Three ways UI Testing just made test-driven development even better

With every Xcode UI Testing is getting better. As of Xcode 12, UI Testing has become my go-to feature testing framework on iOS. Combined with XCTest for unit testing, it’s becoming easier to not have to rely on any third-party frameworks. The three big reasons UI Testing offers a huge improvement to TDD on iOS are:

  1. Generic querying syntax
  2. First-class support from Apple
  3. Native asynchronous assertions
Test-Driven Development with UI Testing
Test-Driven Development with UI Testing

1. Generic querying syntax

UI Testing uses XCUIElementQuery to query elements in the app’s view hierarchy. The syntax creates a buildable set of instructions to drill down to different parts of the screen.

  • app.labels.element returns the one and only UILabel
  • app.buttons["Save"] returns the “Save” button (via accessibility)
  • app.cells[4] returns the fifth table view cell

See more UI Testing examples and documentation.

The view hierarchy doesn’t matter

Let’s try asserting that a label changes after tapping a button. Our first pass at a failing test could look like this.

XCTAssert(app.labels["On Fire!"].exists)

While this might look trivial, that’s the point! We don’t care where on the screen the label or button are. We don’t even care who they belong to. The button could be nested in a child view controller and the label on one half of a split view controller.

We write our tests as if our user were a caveman. “Touch Ignite button. See On Fire!” Our user doesn’t care how the code is written to lay the views out, so why should our tests?

Internal views don’t need to be exposed

You no longer have to expose views to the public interface just to test them. This keeps your interface clean to consumers without having to muddy it up with “testable” outlets.

By taking advantage of the @testable macro you could still get stuck in a small pitfall. There is no guarantee the view is actually on the screen when running assertions. This means you have all of your tests passing without ever showing anything to the user. By querying the view hierarchy, you are guaranteed that what you see is what you test.

When using a generic querying syntax you never have to know the exact view hierarchy. This means you could refactor your custom controls without having to change your tests. Imagine adding a contentView to wrap a few labels in a view. Now your tests don’t need to change to reflect this implementation detail.

You should never have to know where things are going to be when writing your tests first. Sure, we can make assumptions on the layout or design, but if we don’t have to, why should we? By querying our view in a generic fashion we create confidence that we have written good tests.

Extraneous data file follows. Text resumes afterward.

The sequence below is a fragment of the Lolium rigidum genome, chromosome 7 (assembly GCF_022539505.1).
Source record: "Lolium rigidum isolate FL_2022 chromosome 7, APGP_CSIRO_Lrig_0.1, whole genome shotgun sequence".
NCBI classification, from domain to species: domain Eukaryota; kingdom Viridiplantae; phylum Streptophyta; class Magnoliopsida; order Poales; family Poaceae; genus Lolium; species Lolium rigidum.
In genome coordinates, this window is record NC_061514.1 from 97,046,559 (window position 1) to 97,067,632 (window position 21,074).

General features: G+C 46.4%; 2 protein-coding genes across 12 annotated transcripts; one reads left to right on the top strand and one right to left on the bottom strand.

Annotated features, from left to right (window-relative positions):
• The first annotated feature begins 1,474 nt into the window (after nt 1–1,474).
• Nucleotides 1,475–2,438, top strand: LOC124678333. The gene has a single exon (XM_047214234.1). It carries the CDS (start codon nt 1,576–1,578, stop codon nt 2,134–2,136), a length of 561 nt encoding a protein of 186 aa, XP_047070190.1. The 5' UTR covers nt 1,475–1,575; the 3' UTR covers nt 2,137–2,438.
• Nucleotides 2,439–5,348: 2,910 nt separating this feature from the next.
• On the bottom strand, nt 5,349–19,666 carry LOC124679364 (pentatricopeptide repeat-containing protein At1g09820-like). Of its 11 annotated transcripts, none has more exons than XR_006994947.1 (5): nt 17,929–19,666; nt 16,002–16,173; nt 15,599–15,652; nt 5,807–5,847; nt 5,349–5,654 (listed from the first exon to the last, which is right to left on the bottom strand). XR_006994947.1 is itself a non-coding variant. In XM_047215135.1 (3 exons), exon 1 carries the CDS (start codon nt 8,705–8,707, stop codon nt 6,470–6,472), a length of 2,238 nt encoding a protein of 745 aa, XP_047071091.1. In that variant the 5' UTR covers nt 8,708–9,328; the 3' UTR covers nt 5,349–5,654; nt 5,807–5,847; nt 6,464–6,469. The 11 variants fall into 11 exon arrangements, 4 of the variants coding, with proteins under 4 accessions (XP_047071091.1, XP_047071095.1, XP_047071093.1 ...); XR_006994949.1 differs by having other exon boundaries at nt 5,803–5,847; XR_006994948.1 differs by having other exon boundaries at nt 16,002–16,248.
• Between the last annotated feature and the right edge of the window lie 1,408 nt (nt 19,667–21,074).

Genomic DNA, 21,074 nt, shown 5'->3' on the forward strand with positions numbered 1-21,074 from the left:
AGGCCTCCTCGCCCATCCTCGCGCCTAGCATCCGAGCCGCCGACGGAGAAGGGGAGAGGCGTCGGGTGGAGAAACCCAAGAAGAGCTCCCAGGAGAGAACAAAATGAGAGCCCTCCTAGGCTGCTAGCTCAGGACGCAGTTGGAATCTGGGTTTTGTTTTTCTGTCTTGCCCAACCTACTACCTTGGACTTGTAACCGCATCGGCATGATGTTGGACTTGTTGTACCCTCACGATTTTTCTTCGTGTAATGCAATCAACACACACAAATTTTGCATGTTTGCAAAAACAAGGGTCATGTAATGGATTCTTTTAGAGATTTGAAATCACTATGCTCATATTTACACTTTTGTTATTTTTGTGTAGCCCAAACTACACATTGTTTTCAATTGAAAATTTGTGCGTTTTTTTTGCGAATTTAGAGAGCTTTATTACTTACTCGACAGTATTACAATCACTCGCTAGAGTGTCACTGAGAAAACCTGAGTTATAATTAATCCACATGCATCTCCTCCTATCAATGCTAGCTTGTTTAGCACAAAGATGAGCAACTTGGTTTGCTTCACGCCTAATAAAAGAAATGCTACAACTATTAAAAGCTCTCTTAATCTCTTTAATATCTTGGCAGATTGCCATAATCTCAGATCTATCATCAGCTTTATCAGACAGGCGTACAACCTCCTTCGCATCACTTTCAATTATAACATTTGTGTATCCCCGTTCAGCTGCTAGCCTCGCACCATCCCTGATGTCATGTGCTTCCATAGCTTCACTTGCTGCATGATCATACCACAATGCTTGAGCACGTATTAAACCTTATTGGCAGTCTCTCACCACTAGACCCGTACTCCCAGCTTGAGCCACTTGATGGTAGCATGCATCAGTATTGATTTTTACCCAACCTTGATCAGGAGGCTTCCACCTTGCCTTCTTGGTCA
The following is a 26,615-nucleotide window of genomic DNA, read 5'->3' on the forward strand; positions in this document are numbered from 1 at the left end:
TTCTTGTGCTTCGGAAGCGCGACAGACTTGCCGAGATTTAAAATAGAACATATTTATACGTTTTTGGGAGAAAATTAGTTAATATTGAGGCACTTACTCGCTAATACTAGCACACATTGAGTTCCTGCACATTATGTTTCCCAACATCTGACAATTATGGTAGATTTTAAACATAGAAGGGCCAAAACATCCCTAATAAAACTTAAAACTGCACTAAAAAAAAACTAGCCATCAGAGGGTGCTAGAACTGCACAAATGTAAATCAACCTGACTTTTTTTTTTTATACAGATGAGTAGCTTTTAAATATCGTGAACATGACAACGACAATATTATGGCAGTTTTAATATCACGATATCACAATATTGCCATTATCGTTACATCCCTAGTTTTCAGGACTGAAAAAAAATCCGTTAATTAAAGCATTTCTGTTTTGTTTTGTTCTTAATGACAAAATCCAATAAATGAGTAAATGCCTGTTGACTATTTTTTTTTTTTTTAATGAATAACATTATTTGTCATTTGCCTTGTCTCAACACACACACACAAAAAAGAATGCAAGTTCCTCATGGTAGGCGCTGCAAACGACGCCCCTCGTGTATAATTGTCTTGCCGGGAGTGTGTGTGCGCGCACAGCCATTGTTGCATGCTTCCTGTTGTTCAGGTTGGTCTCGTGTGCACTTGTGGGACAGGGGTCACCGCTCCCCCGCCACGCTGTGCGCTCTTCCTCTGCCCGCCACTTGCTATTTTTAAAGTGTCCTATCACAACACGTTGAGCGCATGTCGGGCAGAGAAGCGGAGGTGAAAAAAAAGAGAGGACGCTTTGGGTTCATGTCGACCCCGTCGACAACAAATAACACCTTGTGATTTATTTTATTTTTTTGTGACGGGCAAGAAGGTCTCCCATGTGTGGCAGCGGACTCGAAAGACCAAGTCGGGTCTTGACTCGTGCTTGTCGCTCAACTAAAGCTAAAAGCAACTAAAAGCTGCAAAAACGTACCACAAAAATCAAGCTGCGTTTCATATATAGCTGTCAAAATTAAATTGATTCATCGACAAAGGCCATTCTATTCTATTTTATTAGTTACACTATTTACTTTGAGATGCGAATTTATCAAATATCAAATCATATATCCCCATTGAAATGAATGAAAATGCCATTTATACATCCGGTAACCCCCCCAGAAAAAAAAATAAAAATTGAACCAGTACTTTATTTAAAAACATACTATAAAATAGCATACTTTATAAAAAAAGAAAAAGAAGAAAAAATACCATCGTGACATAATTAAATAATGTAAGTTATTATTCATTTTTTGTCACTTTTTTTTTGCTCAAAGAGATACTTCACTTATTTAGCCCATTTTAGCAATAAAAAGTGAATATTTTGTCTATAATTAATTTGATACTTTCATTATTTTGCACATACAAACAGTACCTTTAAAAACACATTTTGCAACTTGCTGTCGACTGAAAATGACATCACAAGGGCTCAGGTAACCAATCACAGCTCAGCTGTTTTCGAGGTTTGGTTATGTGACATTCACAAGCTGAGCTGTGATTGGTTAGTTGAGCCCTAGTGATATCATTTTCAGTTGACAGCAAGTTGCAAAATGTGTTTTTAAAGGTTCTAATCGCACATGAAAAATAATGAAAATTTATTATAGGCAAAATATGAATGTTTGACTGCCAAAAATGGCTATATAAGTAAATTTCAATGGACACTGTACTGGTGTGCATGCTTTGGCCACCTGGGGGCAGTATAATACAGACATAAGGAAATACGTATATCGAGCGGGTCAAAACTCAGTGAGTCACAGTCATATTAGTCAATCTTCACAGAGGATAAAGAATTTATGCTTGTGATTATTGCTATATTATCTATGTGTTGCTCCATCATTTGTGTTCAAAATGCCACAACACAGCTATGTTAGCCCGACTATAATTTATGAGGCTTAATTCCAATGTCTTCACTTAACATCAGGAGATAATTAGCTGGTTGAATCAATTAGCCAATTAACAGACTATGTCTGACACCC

2. First-Class Support from Apple

Testing became a first-class citizen at WWDC 2015. Apple introduced both @testable and UI Testing along with a few improvements to XCTest.

Since UI Testing is built by Apple there’s no need to rely on any third parties. This gives us a couple of benefits. First off, we can now receive first class support via the standard bug reporting and developer forum outlets. Second, no third party dependencies are needed in our code. Combining XCTest, @testable, and UI Testing, we can test-drive an iOS app from feature to unit, all without having to download a separate package.

Since we are no longer relying on open source frameworks or tools, we have a much higher probability that things won’t break between OS releases. If you’ve ever tried updating Frank or KIF from iOS 7 to 8, you can relate. These frameworks tend to lag behind the newest releases for months. And it’s not that they don’t try, but by relying on private frameworks and implementations you are bound to have to re-implement every time a major change rolls through.

3. Native asyncronous assertions

Before native support a lot of developers, myself included, were inclinded to manually tick the run loop. The general idea is run an assertion over and over again while letting time pass just the tiniest bit in the app. If the assertion is still failing after five seconds or so, fail the test.

// Don't do this any more!
let startTime = NSDate.timeIntervalSinceReferenceDate
let element = app.staticTexts["Wait for me"]
while (!element.exists) {
    if (NSDate.timeIntervalSinceReferenceDate - startTime > 5.0) {
    XCTFail("Timed out waiting for element to exist.")
    CFRunLoopRunInMode(CFRunLoopMode.defaultMode!, 0.1, (0 != 0))

Being built on top of XCTest, we can take advantage of the asynchronous testing methods. Just like waiting for callbacks to fire, you can wait for predicates to resolve.

Let’s wait for a label to appear.

let label = app.staticTexts["Hello, world!"]
XCTAssert(label.waitForExistence(timeout: 5))

If five seconds pass before the expectation is met then the test will fail. You can also attach a handler block in that gets called when the expectation fails or times out.

The big benefit here is that Xcode is attached to the app’s run loop. There is no need to tick it manually while running an assertion over and over again. Manually messing with the run loop has never been a good idea; a lot of bugs in third-party frameworks can be traced back to doing just that.